• Achievement is something you reach or attain, like a goal. Success, in contrast, is a feeling or a state of being. Achievement comes when you pursue and achieve WHAT you want. Success comes when you are clear in pursuit of WHY you want it. They are in pursuit of WHY. They hold themselves accountable for HOW they do it and WHAT they do serves as tangible proof of what they believe.


For passion to survive, it needs structure. A WHY without the HOWs, passion without structure, has a very high probability of failure.

  • The top line represents the growth of WHAT the organisation does. For a company, that measurement is usually money—profits, revenues, EBITA, share price or growth in market share.
  • The second line represents the WHY, the clarity of the purpose, cause or belief. The goal is to ensure that as the measurement of WHAT grows, the clarity of the WHY stays closely aligned.
  • The volume of the megaphone comes solely from the growth of WHAT. As this metric grows, any company can become a “leading” company. But it is the ability to inspire, to maintain clarity of WHY, that gives only a few people and organisations the ability to lead.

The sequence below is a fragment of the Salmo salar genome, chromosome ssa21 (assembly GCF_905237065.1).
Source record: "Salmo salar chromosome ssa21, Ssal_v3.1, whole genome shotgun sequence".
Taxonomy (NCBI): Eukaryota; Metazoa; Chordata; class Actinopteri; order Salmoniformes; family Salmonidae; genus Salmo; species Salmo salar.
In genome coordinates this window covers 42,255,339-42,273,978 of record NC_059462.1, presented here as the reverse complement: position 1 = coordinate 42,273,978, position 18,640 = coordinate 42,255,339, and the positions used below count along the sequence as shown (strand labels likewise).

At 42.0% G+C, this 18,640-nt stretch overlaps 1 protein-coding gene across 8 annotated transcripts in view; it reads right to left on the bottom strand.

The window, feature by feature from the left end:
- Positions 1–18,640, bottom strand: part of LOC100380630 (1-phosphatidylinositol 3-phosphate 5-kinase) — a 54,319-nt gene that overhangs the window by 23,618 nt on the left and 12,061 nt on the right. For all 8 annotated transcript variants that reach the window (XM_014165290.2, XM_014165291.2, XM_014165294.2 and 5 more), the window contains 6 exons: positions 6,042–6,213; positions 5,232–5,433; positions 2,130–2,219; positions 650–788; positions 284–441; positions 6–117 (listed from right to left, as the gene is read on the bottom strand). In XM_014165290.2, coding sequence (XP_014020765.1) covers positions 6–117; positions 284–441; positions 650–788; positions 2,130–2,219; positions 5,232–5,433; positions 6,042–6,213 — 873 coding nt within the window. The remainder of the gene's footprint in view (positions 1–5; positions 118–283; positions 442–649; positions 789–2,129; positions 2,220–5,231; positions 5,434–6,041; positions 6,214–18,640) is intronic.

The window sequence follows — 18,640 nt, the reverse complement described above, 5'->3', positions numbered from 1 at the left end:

• When organisations are small, WHAT they do and WHY they do it are in close parallel. Clarity of WHY is understood because the source of passion is near—in fact, it physically comes to work every day.
  • Once an organisation grows and the founders take a step back, they must pass the School Bus Test to succeed.
  • The School Bus Test is a simple metaphor. If a founder or leader of an organisation were to be hit by a school bus, would the organisation continue to thrive at the same pace without them at the helm? It’s just a question of when and how prepared the organisation is for the inevitable departure. The challenge isn’t to cling to the leader; it’s to pass on the passion behind the WHY and ensure consistency.